To enhance EU added value and to preserve a functioning agricultural internal market Member States would take their decisions not in isolation, but in the framework of a structured process that would materialise in establishing a CAP strategic plan, which would cover interventions in both pillar I and pillar II, thus ensuring policy coherence across the future CAP and with other policies. The delivery model will thus continue to ensure a level playing field, preserving the common nature and the two pillars of the policy. The Commission would assess and approve such plans with a view to maximising the contribution of the CAP towards the EU priorities and objectives and the achievement of Member States' climate and energy targets. This is important to ensure the maintenance of a common approach to the delivery of environment and climate objectives across Member States. Increased ambition is the only viable policy option in this regard.

The planning process should be shaped in a much simpler way, remaining clearly below the levels of complexity exemplified by the current rural development programming. This means in particular that prescriptive compliance elements such as measures' details and eligibility rules at the level of EU legislation should be eliminated. Such simplification would also favour integrated and innovative approaches and render the policy framework more adaptive and innovation friendly.

This means the CAP and the Member States plans should focus above all on the objectives and expected results while leaving sufficient room for Member States and regions to address their specificities. In line with the logic of the Commission's "budget focused on results" approach, a future delivery system should thus be more result-driven, boost subsidiarity by giving Member States a much greater role in rolling out CAP schemes, pursue agreed realistic and adequate targets, and help reducing the EU-related administrative burden for beneficiaries. In such a context simplified cost options and modern technologies offer huge opportunities to reduce this burden, in particular as regards controls. Both farmers and citizens should be enabled to benefit from such advances with a less prescriptive framework.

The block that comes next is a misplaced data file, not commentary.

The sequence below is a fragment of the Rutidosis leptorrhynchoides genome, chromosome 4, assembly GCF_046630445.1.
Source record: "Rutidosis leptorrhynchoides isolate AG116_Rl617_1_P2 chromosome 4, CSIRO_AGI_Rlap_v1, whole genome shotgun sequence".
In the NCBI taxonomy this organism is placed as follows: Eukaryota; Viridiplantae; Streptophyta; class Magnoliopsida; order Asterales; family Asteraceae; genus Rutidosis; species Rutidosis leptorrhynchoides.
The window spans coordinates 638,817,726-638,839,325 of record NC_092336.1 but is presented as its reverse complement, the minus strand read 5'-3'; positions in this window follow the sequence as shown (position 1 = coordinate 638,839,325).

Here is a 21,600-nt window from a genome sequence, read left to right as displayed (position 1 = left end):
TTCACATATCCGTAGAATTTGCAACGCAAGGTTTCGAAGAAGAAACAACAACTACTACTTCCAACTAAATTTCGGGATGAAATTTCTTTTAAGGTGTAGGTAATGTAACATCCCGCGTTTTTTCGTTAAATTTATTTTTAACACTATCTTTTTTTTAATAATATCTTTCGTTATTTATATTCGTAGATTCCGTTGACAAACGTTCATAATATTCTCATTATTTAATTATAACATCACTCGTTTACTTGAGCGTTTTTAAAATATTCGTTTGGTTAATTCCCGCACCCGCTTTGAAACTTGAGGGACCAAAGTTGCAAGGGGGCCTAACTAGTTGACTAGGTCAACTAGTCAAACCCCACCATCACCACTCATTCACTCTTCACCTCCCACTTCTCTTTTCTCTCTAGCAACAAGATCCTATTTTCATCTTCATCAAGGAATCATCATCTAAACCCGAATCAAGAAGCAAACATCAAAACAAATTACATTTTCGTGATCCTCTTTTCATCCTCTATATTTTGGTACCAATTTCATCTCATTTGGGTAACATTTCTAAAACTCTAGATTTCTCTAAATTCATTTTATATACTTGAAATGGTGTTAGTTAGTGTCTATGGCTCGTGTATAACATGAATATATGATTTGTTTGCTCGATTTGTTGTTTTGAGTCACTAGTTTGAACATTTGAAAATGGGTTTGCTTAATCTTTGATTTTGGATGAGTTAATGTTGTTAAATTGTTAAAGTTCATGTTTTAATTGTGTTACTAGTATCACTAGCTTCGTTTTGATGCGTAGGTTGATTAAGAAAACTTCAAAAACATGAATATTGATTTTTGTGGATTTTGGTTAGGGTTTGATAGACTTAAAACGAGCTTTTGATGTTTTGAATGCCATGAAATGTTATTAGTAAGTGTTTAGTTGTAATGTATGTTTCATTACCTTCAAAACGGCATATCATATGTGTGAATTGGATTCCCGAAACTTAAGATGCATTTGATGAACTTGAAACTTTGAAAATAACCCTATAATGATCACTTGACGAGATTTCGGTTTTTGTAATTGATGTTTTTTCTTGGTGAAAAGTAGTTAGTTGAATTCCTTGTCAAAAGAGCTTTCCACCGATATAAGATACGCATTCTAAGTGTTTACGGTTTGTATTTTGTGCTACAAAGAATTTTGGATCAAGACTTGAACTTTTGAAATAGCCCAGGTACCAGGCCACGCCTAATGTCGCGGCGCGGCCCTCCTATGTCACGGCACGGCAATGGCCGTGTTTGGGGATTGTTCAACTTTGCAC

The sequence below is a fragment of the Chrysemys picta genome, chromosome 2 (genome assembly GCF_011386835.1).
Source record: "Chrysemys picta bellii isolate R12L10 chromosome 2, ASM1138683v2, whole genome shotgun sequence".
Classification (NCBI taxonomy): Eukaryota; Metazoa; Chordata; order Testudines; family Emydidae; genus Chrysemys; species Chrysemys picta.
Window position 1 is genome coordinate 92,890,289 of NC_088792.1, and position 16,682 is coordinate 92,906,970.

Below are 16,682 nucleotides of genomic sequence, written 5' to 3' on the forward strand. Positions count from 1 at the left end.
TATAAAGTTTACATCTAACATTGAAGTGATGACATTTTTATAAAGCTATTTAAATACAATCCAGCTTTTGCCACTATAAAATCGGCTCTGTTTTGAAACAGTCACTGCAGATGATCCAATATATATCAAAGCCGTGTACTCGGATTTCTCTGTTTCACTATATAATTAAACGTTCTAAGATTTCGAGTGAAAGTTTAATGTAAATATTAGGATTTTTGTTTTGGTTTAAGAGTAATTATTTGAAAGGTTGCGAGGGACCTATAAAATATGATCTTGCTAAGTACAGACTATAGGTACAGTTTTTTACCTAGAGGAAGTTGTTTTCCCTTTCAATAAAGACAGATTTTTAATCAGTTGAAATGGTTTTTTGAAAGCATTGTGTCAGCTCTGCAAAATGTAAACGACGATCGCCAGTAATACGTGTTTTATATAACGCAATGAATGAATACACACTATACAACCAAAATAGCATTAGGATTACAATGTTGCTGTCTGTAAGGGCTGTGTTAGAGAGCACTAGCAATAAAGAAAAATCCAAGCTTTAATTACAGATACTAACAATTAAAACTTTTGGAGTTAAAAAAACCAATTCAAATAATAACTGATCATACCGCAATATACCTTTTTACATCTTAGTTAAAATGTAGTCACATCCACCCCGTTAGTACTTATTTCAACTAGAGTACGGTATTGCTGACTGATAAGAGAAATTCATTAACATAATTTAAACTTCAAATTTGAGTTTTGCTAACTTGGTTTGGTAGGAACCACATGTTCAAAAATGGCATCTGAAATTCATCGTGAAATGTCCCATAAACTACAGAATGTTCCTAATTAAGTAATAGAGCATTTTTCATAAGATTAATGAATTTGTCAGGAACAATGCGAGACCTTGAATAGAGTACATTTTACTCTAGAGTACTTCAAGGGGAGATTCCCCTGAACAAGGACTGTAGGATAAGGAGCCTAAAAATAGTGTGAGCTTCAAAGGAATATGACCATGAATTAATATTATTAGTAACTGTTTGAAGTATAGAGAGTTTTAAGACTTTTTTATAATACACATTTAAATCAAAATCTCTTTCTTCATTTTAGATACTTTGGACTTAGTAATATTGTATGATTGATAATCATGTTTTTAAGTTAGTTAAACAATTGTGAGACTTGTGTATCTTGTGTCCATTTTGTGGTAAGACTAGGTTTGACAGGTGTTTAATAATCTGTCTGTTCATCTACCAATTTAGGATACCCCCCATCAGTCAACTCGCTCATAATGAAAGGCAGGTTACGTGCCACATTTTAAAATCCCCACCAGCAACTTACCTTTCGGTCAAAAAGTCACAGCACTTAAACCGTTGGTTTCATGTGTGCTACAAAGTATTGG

In this way, as proclaimed by the Cork 2.0 Declaration, the architecture of the CAP as a whole would provide for targeting interventions to well-defined economic, social and environmental objectives while reflecting the needs and aspirations of the territories concerned.

Another crucial function of the Commission would of course consist in supervising the delivery on results and the respect of basic EU rules and international commitments in the framework of a well-designed audit and assurance system. To this end the assurance process would need to be adapted to the requirements of a result-driven policy design including the development and application of solid and measurable indicators and of a credible performance monitoring and reporting.

3.a smarter, modern and sustainable CAP

European citizens should continue to have access to safe, high quality, affordable, nutritious and diverse food. The way this food is produced and marketed should adapt to citizens' expectation, in particular concerning the impact on their health, the environment and the climate. To ensure this in a context of growing world population, increased environmental pressure and climate change, the CAP has to continue evolving, maintaining its market orientation and its support to the EU family farm model across all the regions of the Union. Similarly, the CAP needs to support and be compatible with efforts that address the root causes of migration towards the EU.